It’s been a few grueling days in this scorching weather for one of our most vulnerable populations, those without homes.
“When this heat hits it makes them a lot more vulnerable. Some may not have the mental or physical ability to get themselves up and out of the heat,” says Patricia Mamic, the public and government affairs director with the Salvation Army.
Some of the shelters in Victoria say they are doing everything they can to help those on the street.
“We’re making sure we have lots of water, cool towels, and sunscreen,” says Grant McKenzie, director of communications with Our Place Society.
Signs of heat stroke or heat exhaustion include extreme thirst, dizziness, faintness, nausea, confusion, sweating, and headache.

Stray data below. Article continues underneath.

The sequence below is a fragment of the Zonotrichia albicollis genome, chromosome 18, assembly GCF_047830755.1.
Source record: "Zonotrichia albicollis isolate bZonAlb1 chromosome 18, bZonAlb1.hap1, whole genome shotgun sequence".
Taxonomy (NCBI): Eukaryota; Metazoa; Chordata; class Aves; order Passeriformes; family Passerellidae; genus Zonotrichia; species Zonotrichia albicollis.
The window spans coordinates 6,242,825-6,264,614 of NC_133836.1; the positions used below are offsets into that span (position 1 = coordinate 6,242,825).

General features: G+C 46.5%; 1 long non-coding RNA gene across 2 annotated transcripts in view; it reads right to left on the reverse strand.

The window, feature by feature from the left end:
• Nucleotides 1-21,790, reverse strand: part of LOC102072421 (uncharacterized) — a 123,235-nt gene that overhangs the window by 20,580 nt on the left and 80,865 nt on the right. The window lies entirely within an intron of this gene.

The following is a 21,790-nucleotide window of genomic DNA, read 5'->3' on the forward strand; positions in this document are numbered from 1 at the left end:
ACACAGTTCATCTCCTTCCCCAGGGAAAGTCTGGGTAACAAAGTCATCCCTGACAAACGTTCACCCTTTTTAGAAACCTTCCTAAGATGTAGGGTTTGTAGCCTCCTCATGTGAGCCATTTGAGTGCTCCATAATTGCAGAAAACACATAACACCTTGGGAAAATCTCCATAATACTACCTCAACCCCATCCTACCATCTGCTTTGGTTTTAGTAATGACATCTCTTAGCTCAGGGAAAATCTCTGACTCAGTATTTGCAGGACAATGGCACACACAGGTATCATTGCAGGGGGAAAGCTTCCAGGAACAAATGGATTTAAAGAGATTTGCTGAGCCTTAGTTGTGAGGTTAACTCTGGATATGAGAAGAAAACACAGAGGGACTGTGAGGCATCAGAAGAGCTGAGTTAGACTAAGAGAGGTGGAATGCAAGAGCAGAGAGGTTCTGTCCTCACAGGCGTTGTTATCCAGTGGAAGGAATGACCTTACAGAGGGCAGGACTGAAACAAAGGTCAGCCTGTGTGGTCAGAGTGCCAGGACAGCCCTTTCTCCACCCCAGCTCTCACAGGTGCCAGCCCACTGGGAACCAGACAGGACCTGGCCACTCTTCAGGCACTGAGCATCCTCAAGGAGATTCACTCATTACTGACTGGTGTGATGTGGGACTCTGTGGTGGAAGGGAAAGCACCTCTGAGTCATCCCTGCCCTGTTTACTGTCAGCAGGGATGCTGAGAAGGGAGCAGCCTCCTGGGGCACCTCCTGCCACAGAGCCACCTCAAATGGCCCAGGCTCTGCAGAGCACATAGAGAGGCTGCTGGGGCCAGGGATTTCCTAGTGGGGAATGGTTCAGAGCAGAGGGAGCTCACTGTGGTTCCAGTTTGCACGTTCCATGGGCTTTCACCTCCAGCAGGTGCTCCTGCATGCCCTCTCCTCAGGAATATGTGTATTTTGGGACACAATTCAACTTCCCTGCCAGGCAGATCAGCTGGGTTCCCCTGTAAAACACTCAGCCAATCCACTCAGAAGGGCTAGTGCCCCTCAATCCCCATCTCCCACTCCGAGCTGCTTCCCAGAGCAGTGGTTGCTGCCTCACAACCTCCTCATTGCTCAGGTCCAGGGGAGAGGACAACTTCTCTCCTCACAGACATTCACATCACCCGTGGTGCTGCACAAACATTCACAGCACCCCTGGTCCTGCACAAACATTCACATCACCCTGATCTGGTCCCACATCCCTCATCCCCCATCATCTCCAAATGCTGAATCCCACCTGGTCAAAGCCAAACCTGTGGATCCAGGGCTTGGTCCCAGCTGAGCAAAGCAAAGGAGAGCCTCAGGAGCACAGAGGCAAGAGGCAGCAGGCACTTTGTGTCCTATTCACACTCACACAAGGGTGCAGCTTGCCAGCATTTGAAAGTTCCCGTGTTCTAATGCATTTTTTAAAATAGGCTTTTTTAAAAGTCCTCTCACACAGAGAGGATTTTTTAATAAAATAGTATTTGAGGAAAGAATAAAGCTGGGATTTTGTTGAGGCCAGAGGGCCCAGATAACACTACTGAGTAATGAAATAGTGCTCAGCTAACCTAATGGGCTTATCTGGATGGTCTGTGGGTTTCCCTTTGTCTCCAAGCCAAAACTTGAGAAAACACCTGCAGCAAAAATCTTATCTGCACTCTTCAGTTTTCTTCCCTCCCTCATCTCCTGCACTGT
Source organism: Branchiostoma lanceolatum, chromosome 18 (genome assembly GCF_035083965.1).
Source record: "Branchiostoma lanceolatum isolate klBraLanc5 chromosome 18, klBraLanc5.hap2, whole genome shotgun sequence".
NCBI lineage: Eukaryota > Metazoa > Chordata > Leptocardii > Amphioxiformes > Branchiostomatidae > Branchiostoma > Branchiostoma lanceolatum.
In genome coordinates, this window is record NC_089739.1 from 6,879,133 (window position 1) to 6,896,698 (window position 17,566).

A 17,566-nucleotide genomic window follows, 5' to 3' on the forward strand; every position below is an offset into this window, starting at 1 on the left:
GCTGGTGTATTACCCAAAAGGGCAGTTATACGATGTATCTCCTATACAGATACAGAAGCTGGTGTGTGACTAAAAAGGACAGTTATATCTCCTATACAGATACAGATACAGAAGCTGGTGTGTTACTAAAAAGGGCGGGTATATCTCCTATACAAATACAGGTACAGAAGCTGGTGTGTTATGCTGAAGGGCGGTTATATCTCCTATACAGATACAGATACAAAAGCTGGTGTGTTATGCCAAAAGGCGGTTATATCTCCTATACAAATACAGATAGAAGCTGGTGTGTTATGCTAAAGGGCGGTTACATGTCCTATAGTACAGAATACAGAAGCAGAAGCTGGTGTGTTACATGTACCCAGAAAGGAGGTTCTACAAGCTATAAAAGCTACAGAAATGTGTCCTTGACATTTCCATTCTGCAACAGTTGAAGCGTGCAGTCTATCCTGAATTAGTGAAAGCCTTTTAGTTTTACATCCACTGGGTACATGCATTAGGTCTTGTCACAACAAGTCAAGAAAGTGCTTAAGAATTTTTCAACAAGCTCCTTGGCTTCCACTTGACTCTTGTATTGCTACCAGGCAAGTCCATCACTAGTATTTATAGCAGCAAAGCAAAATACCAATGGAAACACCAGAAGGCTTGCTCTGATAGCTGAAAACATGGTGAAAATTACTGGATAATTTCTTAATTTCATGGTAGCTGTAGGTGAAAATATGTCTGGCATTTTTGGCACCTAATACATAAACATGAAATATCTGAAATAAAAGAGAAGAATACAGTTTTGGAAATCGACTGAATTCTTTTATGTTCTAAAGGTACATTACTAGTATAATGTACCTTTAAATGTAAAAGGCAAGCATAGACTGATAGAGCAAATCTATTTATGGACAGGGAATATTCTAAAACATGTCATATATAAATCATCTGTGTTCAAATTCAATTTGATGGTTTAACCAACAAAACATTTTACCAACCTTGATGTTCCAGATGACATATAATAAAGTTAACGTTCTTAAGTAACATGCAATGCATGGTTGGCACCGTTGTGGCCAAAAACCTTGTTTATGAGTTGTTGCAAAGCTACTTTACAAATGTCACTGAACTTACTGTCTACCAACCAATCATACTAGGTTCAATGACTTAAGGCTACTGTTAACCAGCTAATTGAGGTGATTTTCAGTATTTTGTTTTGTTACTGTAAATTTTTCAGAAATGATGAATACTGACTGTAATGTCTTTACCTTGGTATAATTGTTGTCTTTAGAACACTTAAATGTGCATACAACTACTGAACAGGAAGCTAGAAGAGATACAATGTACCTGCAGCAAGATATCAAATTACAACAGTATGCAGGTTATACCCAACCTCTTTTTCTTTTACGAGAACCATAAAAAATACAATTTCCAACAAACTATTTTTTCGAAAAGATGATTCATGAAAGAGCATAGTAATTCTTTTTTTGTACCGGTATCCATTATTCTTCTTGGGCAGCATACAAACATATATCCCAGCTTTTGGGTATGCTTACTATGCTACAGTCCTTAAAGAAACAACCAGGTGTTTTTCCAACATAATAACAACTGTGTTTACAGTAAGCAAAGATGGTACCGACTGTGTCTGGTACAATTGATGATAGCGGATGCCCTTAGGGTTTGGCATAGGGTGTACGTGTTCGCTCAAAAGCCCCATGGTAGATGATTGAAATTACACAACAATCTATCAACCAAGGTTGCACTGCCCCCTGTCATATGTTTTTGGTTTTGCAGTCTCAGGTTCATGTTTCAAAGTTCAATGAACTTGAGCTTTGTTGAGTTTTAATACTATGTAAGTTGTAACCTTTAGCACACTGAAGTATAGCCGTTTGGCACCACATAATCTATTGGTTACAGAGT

If it goes untreated, these symptoms could become deadly.
“Drink electrolytes, get some freezies, and just stay in the shade cause he is really hot,” says Matt Dubsy-O’Connor, a Shelter Support Worker at Victoria’s Cool Aid Society.
“If people are feeling kind of tired, heat stroke, sun stroke, go inside and chill,” added Dubsy-O’Connor.
Some challenges shelters are facing have to do with COVID-19 protocols, as they are limiting the number of people they can help at a time.
“Due to COVID we can only have five people at a time. They can come inside, sit down, have a cool glass of water. We have cold bottles they can take with them as well,” says Mamic.
If you see someone struggling in the heat that is showing severe signs including, seizures or unconsciousness, you are asked to call 911.